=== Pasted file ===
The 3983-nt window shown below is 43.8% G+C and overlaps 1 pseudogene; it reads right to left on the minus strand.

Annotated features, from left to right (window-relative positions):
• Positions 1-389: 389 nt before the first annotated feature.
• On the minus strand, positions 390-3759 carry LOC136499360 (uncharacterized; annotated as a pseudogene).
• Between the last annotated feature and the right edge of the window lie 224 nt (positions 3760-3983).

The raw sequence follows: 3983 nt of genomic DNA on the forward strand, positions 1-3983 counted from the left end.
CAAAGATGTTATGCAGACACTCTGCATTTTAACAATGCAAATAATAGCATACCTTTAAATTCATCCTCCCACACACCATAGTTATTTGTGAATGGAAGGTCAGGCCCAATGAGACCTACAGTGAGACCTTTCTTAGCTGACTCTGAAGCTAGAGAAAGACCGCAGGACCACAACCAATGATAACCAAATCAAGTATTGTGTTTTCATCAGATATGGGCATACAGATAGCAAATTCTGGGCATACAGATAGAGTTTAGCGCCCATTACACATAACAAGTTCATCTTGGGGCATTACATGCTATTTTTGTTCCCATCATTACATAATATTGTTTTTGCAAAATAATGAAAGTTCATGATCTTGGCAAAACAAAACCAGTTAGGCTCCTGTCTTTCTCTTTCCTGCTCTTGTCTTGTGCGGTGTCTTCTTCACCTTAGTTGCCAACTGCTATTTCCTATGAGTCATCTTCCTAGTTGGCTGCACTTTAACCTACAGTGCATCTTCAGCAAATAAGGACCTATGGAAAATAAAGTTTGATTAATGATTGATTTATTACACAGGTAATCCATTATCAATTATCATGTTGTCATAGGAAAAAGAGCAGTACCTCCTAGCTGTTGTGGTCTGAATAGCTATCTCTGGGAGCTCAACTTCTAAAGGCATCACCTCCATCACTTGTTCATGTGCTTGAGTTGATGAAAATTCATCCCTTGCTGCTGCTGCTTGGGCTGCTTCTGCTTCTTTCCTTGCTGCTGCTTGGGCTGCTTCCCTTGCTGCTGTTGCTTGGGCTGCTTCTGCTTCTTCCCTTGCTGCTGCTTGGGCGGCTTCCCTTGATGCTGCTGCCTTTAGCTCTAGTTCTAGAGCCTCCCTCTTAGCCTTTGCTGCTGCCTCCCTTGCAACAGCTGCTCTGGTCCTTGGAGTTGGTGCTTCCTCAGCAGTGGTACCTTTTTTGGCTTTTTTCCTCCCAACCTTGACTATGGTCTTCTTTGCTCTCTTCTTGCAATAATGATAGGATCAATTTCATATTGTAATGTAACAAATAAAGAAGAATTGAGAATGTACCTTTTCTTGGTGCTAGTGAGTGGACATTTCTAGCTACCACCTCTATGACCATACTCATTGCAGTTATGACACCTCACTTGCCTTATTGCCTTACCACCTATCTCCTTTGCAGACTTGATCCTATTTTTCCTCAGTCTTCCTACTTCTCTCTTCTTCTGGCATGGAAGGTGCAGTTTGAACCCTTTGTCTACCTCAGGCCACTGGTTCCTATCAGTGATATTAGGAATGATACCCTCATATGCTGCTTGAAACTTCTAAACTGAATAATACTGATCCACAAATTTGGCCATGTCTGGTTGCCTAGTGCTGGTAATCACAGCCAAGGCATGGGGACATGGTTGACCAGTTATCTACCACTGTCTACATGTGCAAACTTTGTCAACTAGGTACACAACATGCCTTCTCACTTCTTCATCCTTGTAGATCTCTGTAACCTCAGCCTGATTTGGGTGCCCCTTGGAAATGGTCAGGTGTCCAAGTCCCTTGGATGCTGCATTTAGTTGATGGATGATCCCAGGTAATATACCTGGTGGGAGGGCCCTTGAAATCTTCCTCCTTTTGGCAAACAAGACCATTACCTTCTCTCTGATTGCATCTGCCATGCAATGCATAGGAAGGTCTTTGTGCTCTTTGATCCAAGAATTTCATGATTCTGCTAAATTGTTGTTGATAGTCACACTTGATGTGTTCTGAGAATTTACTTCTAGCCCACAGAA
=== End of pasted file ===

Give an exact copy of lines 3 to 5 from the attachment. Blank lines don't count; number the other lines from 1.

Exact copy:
• Positions 1-389: 389 nt before the first annotated feature.
• On the minus strand, positions 390-3759 carry LOC136499360 (uncharacterized; annotated as a pseudogene).
• Between the last annotated feature and the right edge of the window lie 224 nt (positions 3760-3983).